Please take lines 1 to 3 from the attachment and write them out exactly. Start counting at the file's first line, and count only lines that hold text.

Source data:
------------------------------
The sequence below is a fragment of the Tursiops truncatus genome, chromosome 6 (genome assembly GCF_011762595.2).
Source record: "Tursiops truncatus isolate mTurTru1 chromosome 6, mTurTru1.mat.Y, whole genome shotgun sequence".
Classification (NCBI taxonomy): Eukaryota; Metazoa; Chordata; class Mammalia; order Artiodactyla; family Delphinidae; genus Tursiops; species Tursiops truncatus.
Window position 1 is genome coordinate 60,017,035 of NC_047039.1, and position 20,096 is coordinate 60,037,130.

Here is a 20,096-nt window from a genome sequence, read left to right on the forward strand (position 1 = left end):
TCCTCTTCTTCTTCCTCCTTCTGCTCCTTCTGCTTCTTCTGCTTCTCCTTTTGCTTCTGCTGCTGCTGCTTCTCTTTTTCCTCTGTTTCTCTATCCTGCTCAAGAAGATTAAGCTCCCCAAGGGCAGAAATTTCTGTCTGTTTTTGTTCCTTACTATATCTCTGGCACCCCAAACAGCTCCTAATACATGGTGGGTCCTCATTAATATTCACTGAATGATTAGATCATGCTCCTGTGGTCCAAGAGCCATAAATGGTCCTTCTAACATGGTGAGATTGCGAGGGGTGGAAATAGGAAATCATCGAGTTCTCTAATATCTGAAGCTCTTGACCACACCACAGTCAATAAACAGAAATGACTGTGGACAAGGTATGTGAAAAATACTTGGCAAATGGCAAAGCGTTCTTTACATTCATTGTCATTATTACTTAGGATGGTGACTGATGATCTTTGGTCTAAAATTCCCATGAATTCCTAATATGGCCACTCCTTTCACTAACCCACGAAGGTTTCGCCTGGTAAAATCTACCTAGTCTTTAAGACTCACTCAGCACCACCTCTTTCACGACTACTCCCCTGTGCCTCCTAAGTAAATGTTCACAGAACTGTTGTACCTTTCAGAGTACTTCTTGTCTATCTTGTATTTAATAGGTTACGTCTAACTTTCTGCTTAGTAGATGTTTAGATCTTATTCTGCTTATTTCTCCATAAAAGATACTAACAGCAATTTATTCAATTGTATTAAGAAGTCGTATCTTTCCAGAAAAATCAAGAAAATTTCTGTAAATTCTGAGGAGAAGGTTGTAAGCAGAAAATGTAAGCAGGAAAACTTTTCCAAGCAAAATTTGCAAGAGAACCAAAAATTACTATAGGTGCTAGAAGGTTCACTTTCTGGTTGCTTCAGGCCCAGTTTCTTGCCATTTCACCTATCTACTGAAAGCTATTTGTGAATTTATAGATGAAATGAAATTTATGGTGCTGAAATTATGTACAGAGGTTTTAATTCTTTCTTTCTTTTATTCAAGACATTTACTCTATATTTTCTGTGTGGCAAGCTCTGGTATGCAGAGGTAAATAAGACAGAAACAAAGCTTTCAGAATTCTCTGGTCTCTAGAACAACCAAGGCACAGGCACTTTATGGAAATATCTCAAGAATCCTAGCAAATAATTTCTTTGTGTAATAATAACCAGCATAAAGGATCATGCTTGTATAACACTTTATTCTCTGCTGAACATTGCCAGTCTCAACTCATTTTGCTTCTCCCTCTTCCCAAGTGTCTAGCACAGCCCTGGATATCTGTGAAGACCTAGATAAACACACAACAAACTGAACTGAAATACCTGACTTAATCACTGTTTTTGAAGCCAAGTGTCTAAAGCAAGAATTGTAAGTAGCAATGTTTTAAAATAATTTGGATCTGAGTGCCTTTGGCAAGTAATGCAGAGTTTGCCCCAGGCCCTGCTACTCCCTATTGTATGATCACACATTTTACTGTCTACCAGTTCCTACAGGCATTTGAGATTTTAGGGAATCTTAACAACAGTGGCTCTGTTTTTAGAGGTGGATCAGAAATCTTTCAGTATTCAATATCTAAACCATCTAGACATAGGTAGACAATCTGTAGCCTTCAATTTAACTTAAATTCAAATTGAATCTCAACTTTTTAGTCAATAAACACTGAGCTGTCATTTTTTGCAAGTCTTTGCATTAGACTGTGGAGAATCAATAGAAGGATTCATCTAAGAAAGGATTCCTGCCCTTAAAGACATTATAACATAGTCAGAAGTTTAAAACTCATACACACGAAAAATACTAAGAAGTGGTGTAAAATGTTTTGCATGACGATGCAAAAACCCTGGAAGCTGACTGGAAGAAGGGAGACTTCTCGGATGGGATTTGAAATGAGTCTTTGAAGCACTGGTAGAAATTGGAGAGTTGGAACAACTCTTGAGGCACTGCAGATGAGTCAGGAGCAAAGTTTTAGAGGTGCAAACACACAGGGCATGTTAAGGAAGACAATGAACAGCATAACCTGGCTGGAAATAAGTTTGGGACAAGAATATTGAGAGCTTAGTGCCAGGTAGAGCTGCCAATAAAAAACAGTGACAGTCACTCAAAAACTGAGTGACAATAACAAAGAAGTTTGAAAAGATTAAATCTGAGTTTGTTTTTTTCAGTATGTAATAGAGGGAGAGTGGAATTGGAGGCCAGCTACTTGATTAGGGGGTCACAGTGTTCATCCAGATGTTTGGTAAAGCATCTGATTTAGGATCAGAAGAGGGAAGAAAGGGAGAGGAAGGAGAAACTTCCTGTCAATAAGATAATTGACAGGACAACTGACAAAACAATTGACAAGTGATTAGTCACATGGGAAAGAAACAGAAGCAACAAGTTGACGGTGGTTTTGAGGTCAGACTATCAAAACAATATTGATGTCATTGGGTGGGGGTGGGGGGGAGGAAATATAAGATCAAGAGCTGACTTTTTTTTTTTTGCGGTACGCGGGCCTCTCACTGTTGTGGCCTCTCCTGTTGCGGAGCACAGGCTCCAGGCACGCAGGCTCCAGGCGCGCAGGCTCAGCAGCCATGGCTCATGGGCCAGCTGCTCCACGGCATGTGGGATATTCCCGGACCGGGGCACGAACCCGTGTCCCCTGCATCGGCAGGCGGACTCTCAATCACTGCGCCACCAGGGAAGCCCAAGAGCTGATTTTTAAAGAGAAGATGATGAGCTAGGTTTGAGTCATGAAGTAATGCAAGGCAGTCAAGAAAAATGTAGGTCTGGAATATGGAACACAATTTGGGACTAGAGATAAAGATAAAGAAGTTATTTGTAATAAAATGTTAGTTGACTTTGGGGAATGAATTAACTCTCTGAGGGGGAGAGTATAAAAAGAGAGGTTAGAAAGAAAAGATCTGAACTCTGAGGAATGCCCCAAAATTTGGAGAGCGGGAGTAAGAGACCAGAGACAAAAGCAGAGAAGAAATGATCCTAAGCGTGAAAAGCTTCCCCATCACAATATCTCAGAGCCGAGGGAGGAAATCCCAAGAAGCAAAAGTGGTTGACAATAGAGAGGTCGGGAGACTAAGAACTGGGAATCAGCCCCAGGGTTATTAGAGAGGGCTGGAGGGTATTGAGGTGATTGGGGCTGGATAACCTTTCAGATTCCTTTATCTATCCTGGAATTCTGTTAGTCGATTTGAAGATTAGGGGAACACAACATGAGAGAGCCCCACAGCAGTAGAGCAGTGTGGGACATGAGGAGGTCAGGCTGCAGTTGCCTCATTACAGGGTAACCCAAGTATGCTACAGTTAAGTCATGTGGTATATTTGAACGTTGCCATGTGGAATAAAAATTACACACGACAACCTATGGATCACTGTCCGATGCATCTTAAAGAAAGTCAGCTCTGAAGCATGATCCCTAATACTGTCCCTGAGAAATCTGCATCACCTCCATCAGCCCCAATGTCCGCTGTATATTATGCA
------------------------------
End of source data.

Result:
The sequence below is a fragment of the Tursiops truncatus genome, chromosome 6 (genome assembly GCF_011762595.2).
Source record: "Tursiops truncatus isolate mTurTru1 chromosome 6, mTurTru1.mat.Y, whole genome shotgun sequence".
Classification (NCBI taxonomy): Eukaryota; Metazoa; Chordata; class Mammalia; order Artiodactyla; family Delphinidae; genus Tursiops; species Tursiops truncatus.